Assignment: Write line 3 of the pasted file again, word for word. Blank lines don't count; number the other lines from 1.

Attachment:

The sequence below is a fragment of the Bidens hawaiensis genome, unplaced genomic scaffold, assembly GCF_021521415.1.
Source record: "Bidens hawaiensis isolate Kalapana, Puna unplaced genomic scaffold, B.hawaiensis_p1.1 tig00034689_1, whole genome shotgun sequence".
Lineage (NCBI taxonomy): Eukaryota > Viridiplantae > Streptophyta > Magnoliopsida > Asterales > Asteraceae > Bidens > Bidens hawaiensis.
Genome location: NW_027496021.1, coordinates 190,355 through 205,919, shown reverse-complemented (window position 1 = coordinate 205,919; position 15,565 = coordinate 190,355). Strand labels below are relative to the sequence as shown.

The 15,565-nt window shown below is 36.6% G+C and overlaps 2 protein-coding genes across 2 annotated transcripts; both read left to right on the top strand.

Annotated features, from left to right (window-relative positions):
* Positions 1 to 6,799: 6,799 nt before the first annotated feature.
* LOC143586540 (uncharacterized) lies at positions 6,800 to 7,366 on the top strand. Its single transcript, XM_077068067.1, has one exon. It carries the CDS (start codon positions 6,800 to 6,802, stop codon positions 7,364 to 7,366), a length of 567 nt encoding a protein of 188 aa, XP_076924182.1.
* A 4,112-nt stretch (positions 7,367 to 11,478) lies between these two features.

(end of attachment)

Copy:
Lineage (NCBI taxonomy): Eukaryota > Viridiplantae > Streptophyta > Magnoliopsida > Asterales > Asteraceae > Bidens > Bidens hawaiensis.